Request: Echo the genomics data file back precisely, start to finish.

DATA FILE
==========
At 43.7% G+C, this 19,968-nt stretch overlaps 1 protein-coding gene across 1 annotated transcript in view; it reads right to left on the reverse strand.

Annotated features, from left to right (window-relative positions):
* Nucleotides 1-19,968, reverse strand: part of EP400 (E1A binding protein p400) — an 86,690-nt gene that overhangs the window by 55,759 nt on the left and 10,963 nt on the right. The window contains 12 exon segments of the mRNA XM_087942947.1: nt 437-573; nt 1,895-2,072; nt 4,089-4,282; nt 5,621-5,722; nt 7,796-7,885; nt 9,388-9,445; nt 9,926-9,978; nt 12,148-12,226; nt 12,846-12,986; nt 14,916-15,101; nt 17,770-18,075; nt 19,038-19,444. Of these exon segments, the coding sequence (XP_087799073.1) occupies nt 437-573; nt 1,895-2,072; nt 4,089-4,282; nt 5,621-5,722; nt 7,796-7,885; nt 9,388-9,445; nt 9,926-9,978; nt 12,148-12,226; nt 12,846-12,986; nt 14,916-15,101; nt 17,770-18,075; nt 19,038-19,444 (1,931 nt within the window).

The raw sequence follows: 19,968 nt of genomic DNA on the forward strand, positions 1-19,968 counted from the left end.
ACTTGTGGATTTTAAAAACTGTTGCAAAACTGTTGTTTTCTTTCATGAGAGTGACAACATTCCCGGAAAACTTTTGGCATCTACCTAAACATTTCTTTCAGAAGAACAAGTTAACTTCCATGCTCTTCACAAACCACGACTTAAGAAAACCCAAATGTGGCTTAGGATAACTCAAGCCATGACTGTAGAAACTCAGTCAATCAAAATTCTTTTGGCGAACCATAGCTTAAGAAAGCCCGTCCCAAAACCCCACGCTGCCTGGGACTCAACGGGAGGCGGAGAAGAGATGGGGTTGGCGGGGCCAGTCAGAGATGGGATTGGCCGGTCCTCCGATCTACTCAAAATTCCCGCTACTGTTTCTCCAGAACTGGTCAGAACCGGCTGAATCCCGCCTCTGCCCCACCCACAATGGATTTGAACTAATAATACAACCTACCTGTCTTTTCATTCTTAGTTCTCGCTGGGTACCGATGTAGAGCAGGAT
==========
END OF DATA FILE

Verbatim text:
At 43.7% G+C, this 19,968-nt stretch overlaps 1 protein-coding gene across 1 annotated transcript in view; it reads right to left on the reverse strand.

Annotated features, from left to right (window-relative positions):
* Nucleotides 1-19,968, reverse strand: part of EP400 (E1A binding protein p400) — an 86,690-nt gene that overhangs the window by 55,759 nt on the left and 10,963 nt on the right. The window contains 12 exon segments of the mRNA XM_087942947.1: nt 437-573; nt 1,895-2,072; nt 4,089-4,282; nt 5,621-5,722; nt 7,796-7,885; nt 9,388-9,445; nt 9,926-9,978; nt 12,148-12,226; nt 12,846-12,986; nt 14,916-15,101; nt 17,770-18,075; nt 19,038-19,444. Of these exon segments, the coding sequence (XP_087799073.1) occupies nt 437-573; nt 1,895-2,072; nt 4,089-4,282; nt 5,621-5,722; nt 7,796-7,885; nt 9,388-9,445; nt 9,926-9,978; nt 12,148-12,226; nt 12,846-12,986; nt 14,916-15,101; nt 17,770-18,075; nt 19,038-19,444 (1,931 nt within the window).

The raw sequence follows: 19,968 nt of genomic DNA on the forward strand, positions 1-19,968 counted from the left end.
ACTTGTGGATTTTAAAAACTGTTGCAAAACTGTTGTTTTCTTTCATGAGAGTGACAACATTCCCGGAAAACTTTTGGCATCTACCTAAACATTTCTTTCAGAAGAACAAGTTAACTTCCATGCTCTTCACAAACCACGACTTAAGAAAACCCAAATGTGGCTTAGGATAACTCAAGCCATGACTGTAGAAACTCAGTCAATCAAAATTCTTTTGGCGAACCATAGCTTAAGAAAGCCCGTCCCAAAACCCCACGCTGCCTGGGACTCAACGGGAGGCGGAGAAGAGATGGGGTTGGCGGGGCCAGTCAGAGATGGGATTGGCCGGTCCTCCGATCTACTCAAAATTCCCGCTACTGTTTCTCCAGAACTGGTCAGAACCGGCTGAATCCCGCCTCTGCCCCACCCACAATGGATTTGAACTAATAATACAACCTACCTGTCTTTTCATTCTTAGTTCTCGCTGGGTACCGATGTAGAGCAGGAT